int main(int argc, char **argv)
{
	memset(buf, 0xff, sizeof(buf));
	return 0;
}

 You can use "size" command to confirm that this executable has a large data section:

$ size test16M
   text	   data	    bss	    dec	    hex	filename
    760	    240	16000028	16001028	 f42804	test16M

This runs fine on my system (which only has 256MB of RAM).

joancab
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Registered: ‎05-11-2015

How large is the mapping area of your PL?

The PL writes alternatively to two neighbour areas of 16 MB, but eventually it will have to be 512 MB each = 1 GB.

So far I'm writing (the PL is) to the top 256 MB of the 4 GB present (0xF000_0000 .. 0xFFFF_FFFF)

I haven't done anything special with my linux to reserve that memory, I wonder if I should.

 

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rfs613
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Registered: ‎05-28-2013

> The PL writes alternatively to two neighbour areas of 16 MB, but eventually it will have to be 512 MB each = 1 GB.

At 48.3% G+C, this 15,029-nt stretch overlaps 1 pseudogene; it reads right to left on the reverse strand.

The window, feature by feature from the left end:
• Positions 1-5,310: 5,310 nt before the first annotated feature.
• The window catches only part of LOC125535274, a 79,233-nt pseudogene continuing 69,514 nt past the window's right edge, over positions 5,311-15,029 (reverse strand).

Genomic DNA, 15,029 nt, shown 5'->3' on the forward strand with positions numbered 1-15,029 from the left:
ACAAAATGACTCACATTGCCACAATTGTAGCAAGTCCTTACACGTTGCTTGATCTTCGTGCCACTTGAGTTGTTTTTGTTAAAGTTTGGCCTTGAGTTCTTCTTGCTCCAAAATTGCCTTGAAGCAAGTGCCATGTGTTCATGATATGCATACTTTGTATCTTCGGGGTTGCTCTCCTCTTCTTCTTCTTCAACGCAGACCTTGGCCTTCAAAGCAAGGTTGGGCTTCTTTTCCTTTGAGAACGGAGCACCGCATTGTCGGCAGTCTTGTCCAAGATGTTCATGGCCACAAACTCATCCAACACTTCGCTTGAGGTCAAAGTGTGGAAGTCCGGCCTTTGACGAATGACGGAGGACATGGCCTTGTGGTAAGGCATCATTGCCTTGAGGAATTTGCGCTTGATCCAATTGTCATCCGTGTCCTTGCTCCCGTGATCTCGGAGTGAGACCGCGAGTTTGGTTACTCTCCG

> So far I'm writing (the PL is) to the top 256 MB of the 4 GB present (0xF000_0000 .. 0xFFFF_FFFF)

What I meant is, how are you mapping this region so that Linux can access it? Using mmap() on /dev/mem perhaps? Or UIO? In either case, check that the length of your mapping is sufficient to access all 32MB (and later the whole 1G).

> I haven't done anything special with my linux to reserve that memory, I wonder if I should.

Indeed you should. Eventually Linux will decide to use that memory for something (code, data, cache, etc). At which point things will go quite bad...

You can try the old trick of passing mem=NNN on the kernel commandline, where NNN is smaller than the total RAM. Or the more modern method using CMA (Contiguous Memory Allocator).

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joancab
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Registered: ‎05-11-2015

I'm more and more confused. My board has 4 GB of PS RAM but the maximum I can set in the petalinux config is 2 GB (up to 0x8000_0000), is the upper 2 GB accessible at all?

 I managed to work with up to 256 and 512 MB chunks by limiting petalinux memory to 1 GB (to 0x4000_0000) in petalinux-config and using 0x4000_0000 upwards. With 512 MB I got errors that I believe are because timing, not size.